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Original Research

Morbidity Associated With Sleep Disorders in Primary Care: A Longitudinal Cohort Study

Mari-Ann Wallander, PhD; Saga Johansson, MD; Ana Ruigómez, MD; Luis A. Garcí­a, MD; and Rodrí­guez Roger Jones, MD

Published: October 15, 2007

Article Abstract

Objective: Few epidemiologic studies evaluate the relative contribution of different risk factors on sleep problems. The aim of the present study was to assess demographics, comorbid characteristics, and health outcomes in patients with sleep disorders.

Method: A population-based cohort study with nested case-control analysis was conducted in adults using the U.K. General Practice Research Database. Information was collected for 12,437 patients with a new sleep disorder diagnosis during the year 1996 and 18,350 age- and sex-matched controls. Logistic regression analysis was used to compute odds ratios (OR) and 95% confidence intervals (CI).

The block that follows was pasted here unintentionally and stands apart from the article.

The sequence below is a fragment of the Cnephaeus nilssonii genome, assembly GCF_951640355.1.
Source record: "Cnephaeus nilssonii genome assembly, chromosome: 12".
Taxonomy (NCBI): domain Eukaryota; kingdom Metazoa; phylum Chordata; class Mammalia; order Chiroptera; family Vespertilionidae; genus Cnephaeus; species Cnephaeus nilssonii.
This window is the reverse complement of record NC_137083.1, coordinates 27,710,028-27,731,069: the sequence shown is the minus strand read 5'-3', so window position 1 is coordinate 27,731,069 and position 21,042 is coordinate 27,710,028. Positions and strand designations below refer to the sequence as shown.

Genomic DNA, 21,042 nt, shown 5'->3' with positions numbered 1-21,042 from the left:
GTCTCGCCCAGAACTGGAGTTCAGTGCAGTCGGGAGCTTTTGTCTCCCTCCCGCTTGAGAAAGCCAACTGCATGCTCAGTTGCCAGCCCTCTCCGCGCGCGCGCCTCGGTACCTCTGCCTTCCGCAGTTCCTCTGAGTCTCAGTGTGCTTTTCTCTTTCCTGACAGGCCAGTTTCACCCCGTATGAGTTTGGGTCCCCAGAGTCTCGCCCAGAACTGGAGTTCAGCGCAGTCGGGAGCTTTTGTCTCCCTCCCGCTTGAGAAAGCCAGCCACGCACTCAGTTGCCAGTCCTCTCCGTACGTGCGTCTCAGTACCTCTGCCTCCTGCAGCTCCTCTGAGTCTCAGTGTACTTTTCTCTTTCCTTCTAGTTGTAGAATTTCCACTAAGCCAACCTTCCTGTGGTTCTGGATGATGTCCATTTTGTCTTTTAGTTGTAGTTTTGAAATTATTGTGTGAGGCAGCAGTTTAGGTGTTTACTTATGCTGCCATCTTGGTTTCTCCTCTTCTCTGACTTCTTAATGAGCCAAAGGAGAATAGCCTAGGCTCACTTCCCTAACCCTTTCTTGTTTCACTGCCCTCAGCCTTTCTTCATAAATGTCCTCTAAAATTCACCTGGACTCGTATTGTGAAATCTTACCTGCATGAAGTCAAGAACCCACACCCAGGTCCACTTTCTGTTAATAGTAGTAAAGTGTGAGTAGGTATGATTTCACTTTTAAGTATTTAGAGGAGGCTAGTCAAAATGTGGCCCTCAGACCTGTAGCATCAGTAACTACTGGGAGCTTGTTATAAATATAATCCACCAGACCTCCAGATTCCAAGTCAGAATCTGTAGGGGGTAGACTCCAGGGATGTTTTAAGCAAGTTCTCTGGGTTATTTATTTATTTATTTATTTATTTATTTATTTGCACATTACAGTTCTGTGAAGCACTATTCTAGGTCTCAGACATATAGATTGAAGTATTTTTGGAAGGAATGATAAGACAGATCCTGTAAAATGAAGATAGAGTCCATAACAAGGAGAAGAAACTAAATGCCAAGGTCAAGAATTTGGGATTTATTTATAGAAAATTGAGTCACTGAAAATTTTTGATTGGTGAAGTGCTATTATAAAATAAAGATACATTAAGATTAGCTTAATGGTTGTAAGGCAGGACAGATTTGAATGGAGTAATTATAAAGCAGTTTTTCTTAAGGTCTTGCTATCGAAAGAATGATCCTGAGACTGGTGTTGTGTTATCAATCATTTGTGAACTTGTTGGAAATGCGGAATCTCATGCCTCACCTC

Results: The incidence of a new sleep disorder diagnosis was 12.5 per 1000 person-years. There was a clear association of sleep disorders with smoking and excessive alcohol consumption; prior psychiatric disorders, including stress (OR = 3.6, 95% CI = 2.9 to 4.4) and depression (OR = 3.1, 95% CI = 2.8 to 3.3); prior circulatory diseases, including heart failure (OR = 1.8, 95% CI = 1.4 to 2.2) and coronary heart disease (OR = 1.4, 95% CI = 1.2 to 1.6); and prior gastrointestinal diseases, including gastroesophageal reflux disease (OR = 1.4, 95% CI = 1.2 to 1.7) and irritable bowel syndrome (OR = 1.5, 95% CI = 1.2 to 1.9). Use of hypnotics and antidepressants was increased in the year after diagnosis. Relative 1-year mortality risk was 3-fold higher in the sleep disorder group than in controls, with a noticeably higher proportion of deaths due to suicide.

Conclusion: The fact that sleep disorders were associated with several morbidities, most strongly with psychiatric disorders as well as with increased mortality, underscores the importance of sleep problems as indicators of health status.

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